In this video lesson, Nick Drozdoff starts a minimally technical discussion about how beats frequencies work in both tuning and in the general sound of music. He uses this to dovetail into the idea of mixing two notes together to get a third tones as is done with multiphonics on a bass trumpet. He demonstrates the so called Tartini tones or difference tones in which two notes a whole step apart are sounded at the same time and a third note three octaves under the lower note is clearly heard. The process in multiphonics is slightly different from the beats, in that it involves mixing in a non-linear transfer function, but you can get the general idea of how this works from a visceral level. This will also be included on Nick Drozdoff's Science Olympiad page.
There is one slight “faux pas” on the bass trumpet segment. You say that you're going to play a low Bb. Then you say that you're going to sing the G (hum it) above it. That was a Bb trumpeters transposition slip-up. In Bb speak, you play a low C and hum the G over it. An E above that is now audible. However, you started out not transposing, So if you’re keeping track, in concert pitch, the notes are Bb, F and D. When you slide the hummed note (announced as an A), you're sliding up to a G concert. In the contemporary parlance, “my bad.”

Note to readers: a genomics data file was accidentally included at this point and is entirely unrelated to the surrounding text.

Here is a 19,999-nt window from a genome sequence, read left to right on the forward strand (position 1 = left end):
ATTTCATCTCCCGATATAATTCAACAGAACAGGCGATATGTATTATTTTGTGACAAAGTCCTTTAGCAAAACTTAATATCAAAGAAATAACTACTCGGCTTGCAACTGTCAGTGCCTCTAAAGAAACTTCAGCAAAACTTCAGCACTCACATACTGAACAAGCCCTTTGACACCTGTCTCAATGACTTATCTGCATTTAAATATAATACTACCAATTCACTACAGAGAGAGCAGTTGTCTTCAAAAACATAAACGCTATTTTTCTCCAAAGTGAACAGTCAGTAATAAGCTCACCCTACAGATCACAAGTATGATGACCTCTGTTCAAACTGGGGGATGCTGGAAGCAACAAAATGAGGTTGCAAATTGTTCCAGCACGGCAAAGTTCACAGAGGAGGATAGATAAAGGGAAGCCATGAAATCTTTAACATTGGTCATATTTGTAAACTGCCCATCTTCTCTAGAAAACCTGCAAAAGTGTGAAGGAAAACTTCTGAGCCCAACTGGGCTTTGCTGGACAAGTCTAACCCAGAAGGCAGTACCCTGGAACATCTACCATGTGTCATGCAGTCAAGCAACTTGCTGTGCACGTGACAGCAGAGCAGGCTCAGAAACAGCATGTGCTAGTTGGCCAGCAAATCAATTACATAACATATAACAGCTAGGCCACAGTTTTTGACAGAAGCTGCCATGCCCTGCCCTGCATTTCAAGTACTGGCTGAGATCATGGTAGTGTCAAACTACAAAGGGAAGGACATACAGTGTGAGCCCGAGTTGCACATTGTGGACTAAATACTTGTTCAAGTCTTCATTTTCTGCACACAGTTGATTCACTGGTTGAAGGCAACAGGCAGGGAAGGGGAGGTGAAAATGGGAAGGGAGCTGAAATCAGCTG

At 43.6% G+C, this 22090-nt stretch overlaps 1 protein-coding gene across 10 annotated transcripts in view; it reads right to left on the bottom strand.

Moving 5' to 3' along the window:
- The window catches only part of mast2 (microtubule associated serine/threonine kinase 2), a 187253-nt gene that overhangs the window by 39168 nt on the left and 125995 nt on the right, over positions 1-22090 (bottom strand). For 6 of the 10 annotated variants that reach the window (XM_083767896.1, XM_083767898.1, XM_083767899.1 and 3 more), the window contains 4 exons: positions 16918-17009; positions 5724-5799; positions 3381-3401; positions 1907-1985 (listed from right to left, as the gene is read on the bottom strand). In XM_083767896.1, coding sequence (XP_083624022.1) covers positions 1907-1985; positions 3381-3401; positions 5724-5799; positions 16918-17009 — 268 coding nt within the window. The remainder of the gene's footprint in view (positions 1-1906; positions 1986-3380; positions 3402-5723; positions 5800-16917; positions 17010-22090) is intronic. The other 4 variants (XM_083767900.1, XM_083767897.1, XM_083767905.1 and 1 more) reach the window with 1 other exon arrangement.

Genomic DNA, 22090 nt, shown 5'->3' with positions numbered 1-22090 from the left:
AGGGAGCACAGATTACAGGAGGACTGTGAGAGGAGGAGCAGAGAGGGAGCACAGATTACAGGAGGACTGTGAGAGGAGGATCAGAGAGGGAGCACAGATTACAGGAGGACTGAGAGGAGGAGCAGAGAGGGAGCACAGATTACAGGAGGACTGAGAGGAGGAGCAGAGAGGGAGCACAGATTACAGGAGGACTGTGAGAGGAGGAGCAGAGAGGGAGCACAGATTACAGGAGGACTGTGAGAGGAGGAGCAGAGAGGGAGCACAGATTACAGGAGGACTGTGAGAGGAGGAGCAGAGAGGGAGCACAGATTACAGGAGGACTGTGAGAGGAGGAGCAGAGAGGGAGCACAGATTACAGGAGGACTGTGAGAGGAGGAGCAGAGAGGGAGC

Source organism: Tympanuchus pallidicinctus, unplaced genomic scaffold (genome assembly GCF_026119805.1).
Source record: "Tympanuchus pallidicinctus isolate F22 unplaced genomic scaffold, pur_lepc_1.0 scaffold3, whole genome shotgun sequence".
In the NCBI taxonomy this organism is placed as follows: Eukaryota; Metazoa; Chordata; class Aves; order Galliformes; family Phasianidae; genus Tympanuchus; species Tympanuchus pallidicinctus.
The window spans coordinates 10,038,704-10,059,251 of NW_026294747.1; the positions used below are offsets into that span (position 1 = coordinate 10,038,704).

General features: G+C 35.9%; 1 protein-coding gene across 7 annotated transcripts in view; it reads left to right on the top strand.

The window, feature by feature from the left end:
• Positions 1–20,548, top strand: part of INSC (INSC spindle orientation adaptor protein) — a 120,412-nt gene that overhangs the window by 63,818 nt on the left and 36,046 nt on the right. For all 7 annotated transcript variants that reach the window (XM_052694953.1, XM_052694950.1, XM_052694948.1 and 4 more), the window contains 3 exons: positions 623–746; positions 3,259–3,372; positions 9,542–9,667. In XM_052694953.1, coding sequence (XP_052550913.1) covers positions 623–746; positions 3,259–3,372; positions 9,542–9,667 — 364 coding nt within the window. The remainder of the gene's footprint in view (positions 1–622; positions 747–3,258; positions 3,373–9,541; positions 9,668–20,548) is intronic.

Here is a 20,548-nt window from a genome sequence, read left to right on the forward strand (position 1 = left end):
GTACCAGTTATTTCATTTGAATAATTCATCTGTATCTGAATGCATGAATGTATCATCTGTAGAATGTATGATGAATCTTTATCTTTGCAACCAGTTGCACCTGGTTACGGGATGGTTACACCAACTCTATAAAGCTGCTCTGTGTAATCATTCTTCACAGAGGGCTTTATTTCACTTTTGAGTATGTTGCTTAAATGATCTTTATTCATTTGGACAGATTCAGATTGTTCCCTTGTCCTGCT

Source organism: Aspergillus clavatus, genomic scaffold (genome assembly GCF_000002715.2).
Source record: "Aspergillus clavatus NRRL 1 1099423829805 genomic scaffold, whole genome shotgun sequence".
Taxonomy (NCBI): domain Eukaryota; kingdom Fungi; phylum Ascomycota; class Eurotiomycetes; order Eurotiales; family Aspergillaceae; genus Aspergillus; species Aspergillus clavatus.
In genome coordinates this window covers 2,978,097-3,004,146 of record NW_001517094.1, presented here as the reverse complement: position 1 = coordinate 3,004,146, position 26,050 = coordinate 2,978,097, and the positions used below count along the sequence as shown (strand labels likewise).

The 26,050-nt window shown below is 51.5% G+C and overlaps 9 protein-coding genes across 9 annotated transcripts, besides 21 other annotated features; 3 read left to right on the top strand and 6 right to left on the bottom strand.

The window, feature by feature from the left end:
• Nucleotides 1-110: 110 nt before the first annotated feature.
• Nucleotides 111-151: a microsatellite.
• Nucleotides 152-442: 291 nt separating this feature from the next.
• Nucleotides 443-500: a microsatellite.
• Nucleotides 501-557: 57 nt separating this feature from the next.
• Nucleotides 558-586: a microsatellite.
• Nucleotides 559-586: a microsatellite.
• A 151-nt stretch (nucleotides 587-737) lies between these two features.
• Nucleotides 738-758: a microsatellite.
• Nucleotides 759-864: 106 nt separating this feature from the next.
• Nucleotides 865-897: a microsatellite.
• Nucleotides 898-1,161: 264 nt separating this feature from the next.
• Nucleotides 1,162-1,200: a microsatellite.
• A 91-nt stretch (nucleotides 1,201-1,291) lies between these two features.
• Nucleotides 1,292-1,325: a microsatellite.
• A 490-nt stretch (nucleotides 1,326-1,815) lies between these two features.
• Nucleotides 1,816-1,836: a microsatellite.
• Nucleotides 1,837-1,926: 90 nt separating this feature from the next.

Ever wonder how a musical brass instrument such as the trumpet works in terms of physical and scientific phenomena?
In this course, professional trumpeter and Physics teacher Nick Drozdoff gives 10 video lessons explaining the beautiful connection between Physics and Music, focusing on the mechanism behind the trumpet.